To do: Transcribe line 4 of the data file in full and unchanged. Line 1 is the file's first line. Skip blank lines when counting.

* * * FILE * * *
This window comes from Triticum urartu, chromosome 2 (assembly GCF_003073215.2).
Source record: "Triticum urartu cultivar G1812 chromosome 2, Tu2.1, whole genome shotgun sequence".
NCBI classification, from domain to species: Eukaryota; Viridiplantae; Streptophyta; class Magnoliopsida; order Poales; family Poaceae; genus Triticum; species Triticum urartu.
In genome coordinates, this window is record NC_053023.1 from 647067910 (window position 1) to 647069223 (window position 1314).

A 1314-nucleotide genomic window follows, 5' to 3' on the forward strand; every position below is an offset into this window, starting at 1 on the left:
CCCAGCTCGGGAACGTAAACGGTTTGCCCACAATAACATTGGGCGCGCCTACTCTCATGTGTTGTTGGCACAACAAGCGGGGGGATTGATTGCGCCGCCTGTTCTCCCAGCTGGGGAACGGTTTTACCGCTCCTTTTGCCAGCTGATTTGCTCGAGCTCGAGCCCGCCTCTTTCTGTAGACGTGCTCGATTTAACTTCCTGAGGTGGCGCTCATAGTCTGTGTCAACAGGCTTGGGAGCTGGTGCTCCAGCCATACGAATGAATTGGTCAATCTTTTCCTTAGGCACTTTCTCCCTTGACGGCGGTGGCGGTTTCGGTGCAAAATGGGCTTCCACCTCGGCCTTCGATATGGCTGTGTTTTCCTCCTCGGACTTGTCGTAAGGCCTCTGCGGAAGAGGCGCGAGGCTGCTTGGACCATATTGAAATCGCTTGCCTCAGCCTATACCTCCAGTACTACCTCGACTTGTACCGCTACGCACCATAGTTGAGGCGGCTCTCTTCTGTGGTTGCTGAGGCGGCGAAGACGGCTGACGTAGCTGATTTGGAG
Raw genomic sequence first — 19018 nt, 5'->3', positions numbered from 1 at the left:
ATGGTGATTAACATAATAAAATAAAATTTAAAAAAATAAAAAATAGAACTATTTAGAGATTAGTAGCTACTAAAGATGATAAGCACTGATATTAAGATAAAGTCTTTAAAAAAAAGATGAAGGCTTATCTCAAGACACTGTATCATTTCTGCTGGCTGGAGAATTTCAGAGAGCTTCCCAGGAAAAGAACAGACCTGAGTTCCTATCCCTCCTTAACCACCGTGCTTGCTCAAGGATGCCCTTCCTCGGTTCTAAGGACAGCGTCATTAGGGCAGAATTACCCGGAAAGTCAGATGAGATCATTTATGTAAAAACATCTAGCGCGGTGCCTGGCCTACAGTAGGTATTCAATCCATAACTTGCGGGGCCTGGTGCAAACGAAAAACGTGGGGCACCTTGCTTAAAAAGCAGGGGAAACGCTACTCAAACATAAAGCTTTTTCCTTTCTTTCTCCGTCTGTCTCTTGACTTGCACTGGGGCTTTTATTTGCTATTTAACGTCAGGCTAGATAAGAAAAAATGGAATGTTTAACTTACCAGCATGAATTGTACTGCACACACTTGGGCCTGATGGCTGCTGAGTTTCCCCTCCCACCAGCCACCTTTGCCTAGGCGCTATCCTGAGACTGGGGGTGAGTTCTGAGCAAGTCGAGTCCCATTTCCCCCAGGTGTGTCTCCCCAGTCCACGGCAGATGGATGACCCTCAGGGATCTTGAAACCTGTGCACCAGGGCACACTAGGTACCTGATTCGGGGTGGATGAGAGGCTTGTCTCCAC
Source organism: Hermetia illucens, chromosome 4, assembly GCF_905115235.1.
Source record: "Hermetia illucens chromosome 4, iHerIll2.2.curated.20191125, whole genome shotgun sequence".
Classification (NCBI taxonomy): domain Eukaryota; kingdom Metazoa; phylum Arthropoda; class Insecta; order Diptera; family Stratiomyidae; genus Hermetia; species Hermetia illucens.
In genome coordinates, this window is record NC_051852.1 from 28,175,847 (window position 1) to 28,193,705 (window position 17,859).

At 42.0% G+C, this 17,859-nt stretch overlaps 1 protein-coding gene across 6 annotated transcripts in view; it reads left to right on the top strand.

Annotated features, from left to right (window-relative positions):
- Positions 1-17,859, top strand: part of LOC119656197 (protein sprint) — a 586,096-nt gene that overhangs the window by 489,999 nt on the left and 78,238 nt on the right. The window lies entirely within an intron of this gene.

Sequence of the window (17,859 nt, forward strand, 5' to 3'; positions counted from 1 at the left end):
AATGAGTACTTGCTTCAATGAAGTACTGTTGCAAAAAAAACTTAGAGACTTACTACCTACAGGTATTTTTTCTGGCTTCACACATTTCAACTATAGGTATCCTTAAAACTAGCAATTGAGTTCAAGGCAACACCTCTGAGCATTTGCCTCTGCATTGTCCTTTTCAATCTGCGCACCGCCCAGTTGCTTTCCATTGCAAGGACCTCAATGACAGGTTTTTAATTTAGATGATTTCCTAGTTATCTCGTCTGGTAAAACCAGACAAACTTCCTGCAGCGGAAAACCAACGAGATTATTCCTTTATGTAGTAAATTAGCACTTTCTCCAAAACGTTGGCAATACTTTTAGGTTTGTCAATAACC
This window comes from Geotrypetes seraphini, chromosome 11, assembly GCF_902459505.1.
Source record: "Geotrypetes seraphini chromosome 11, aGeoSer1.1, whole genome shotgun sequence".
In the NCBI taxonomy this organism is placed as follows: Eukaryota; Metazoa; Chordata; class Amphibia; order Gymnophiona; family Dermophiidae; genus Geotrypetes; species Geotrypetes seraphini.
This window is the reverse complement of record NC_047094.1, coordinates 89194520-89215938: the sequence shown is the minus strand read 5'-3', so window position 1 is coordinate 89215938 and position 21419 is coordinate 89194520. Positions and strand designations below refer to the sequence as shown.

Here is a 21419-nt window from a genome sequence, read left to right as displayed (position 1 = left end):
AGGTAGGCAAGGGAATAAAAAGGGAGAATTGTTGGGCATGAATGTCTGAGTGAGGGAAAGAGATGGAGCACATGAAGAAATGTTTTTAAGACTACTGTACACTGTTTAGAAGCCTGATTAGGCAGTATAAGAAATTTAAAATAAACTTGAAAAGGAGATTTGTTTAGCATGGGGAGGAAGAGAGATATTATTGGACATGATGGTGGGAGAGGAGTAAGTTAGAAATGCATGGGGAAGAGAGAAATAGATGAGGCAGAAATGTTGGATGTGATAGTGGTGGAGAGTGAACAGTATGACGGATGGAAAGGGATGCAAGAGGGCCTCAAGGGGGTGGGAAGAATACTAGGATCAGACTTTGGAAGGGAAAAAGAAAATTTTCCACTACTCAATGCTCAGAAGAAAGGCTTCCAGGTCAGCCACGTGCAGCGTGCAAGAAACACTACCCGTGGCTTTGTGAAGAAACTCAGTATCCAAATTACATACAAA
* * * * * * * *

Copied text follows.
In genome coordinates, this window is record NC_053023.1 from 647067910 (window position 1) to 647069223 (window position 1314).